Biden Campaign Press Release - ICYMI: Climate Organizer Naina Agrawal-Hardin Pens Op-ed for Seventeen
Yesterday, climate organizer Naina Agrawal-Hardin penned an op-ed for Seventeen on the climate crisis and how a Biden-Harris Administration would address this threat while "creating union jobs to dig us out of the economic crisis we are in." She writes, "as a climate organizer and a young person, I'm supporting Joe Biden and Kamala Harris for President and Vice President. When it comes to saving our planet, there is no other option. Climate will be a top issue for a Biden administration."
While Agrawal-Hardin cannot yet vote, she urges young people to get involved in this election, writing, "I'm just shy of 18. But what I can do is use my voice to encourage as many people as possible to vote for change on or before November 3. The power to defeat Trump lies in the hands of young people. We are the nation's largest block of voters. We've already been heading to the polls in record numbers. We must show up in full force on Tuesday. Our votes are the difference between a continued climate freefall and true progress for our planet."
Seventeen: I can't vote yet. But Here's How I'm Using My Voice to Create Change.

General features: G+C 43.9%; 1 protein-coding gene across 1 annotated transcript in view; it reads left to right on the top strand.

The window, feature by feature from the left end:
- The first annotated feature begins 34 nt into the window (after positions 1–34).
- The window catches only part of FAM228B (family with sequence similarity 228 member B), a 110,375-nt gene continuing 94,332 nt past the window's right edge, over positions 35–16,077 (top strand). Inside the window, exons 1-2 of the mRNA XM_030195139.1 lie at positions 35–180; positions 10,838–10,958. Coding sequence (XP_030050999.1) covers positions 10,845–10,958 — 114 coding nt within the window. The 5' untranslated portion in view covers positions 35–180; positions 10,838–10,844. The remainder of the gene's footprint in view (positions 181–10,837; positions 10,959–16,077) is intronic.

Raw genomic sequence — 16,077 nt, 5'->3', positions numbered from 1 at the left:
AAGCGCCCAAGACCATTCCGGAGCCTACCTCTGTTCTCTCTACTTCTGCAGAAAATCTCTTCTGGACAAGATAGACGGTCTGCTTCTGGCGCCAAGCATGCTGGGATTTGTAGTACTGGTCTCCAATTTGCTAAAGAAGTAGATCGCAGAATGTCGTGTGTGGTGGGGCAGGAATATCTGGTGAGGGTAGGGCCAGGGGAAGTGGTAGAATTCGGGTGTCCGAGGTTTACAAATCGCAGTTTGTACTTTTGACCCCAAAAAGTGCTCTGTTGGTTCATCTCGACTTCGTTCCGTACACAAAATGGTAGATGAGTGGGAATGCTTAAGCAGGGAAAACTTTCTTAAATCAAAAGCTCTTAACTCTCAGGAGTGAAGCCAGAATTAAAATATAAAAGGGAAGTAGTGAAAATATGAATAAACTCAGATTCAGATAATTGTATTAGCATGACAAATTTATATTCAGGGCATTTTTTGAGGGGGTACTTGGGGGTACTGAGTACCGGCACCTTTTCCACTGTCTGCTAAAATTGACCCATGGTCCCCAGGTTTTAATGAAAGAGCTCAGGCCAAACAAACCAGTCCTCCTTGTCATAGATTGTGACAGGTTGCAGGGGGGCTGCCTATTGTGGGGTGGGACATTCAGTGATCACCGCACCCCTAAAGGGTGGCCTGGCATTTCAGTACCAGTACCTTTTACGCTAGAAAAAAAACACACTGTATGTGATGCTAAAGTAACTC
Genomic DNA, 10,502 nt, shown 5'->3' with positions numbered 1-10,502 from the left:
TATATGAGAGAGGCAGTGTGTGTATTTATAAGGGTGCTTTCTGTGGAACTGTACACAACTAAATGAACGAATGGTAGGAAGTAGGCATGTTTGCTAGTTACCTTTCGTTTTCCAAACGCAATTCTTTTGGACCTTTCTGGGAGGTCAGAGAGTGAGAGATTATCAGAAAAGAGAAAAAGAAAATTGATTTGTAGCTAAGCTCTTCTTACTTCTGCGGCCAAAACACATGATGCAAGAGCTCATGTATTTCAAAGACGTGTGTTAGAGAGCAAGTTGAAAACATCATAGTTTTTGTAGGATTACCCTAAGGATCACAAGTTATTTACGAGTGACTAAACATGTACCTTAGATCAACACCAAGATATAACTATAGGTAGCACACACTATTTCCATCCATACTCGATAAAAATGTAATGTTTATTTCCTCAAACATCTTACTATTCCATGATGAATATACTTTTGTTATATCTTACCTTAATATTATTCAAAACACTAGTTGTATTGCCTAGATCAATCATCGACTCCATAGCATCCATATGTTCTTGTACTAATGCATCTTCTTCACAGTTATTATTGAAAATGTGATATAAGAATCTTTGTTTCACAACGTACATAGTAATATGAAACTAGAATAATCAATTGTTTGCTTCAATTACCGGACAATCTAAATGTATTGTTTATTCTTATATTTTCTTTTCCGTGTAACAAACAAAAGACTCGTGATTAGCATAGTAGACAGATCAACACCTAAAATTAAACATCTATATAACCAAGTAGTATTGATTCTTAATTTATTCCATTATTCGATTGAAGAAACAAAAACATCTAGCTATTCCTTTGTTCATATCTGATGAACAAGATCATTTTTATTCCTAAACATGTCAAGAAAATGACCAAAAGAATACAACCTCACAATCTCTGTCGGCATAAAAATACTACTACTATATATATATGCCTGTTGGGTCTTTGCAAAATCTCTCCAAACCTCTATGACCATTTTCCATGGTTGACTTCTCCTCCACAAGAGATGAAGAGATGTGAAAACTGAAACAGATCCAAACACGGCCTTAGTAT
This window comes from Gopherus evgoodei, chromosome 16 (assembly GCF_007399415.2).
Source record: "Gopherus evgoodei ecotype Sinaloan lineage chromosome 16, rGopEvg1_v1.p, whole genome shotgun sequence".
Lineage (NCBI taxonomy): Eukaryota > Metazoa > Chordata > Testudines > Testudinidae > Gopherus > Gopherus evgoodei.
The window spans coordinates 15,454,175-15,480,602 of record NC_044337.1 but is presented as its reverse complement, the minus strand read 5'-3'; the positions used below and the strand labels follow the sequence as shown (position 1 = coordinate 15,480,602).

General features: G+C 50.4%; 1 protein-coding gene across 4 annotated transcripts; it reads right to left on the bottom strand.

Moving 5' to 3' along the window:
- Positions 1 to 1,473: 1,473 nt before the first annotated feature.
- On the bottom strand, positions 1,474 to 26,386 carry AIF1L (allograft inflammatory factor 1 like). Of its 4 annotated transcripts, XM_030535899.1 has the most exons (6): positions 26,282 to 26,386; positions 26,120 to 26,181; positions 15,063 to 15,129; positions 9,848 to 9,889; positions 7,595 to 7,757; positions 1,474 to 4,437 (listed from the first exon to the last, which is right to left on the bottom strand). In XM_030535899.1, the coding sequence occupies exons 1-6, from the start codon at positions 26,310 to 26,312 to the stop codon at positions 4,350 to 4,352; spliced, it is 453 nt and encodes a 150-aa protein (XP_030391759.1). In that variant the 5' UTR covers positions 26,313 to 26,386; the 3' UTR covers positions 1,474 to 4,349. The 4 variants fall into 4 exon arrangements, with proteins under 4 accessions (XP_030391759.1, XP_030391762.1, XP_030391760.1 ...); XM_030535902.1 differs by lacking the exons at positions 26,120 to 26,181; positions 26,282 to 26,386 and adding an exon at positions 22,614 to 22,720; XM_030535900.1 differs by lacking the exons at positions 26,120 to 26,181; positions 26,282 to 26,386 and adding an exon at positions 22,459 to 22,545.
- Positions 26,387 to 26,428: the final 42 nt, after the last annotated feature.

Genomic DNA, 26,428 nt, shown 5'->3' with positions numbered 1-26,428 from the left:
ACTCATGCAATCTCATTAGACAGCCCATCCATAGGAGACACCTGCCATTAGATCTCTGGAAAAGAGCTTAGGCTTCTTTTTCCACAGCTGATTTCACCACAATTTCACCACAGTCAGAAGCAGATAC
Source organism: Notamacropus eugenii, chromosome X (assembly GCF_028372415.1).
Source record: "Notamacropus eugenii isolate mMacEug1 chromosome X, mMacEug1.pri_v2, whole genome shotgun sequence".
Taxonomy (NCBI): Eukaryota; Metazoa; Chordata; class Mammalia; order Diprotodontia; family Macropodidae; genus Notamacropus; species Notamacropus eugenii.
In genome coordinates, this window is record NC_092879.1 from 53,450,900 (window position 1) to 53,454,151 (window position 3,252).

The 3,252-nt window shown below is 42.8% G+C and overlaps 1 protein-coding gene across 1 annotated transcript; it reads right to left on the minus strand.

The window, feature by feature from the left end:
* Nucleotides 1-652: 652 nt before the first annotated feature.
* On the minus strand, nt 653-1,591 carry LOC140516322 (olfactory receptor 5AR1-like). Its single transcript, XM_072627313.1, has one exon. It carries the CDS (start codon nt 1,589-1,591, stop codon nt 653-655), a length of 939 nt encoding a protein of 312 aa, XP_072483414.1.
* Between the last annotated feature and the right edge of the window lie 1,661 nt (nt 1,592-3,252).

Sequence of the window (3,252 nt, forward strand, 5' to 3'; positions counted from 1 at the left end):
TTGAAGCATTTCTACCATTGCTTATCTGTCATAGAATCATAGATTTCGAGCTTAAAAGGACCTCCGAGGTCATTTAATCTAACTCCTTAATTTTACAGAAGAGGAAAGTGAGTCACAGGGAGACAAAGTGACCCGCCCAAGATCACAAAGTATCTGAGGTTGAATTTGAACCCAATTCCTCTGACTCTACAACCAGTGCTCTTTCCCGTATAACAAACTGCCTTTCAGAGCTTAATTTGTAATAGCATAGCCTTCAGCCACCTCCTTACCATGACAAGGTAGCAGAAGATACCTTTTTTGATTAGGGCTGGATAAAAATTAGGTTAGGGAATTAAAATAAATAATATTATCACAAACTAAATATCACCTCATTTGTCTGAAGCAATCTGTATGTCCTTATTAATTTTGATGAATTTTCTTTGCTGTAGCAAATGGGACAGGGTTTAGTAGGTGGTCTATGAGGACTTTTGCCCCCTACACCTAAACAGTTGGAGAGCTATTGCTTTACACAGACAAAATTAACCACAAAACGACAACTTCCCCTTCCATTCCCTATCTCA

[Naina Agrawal-Hardin, 10/31/20]
As a 17-year-old, I've never known a time when the climate crisis wasn't ravaging the earth. I've seen flooding collapse dams in my home state of Michigan, and unprecedented fires rip through my maternal grandparents' community in Eastern Tennessee. Across the globe, in my paternal grandparents' hometown in Northern India, flood waters are rising and decimating families' livelihoods. In the places I call home, the climate crisis is exposing what's already broken. People get poorer, sicker, and more hopeless. Injustices widen.
Older people like to call us the Most Anxious Generation. If Gen Z seems stressed, it's rightfully so: "Climate anxiety" is a very real psychological response to watching our "leaders" in the White House deny the very existence of an impending catastrophe.
Just like Trump said COVID-19 would magically disappear, he is now telling us the planet will magically cool off. He has the luxury of writing climate change off as a "hoax," as if it isn't already claiming lives and forcing people to leave their homes. Abandoning the Paris Agreement is only the tip of the (melting) iceberg when it comes to his record on climate action. Trump's administration will have gutted nearly 100 rules to protect our health and our environment.
But Joe Biden has a word for climate change, too: "jobs." Biden knows we can move to a 100% clean energy economy and net-zero emissions while creating union jobs to dig us out of the economic crisis we are in. He knows that polluted air and unsafe water disproportionately impact communities of color, so we must hold polluters accountable. Joe Biden has a plan to address environmental injustices.
As a climate organizer and a young person, I'm supporting Joe Biden and Kamala Harris for President and Vice President. When it comes to saving our planet, there is no other option. Climate will be a top issue for a Biden administration.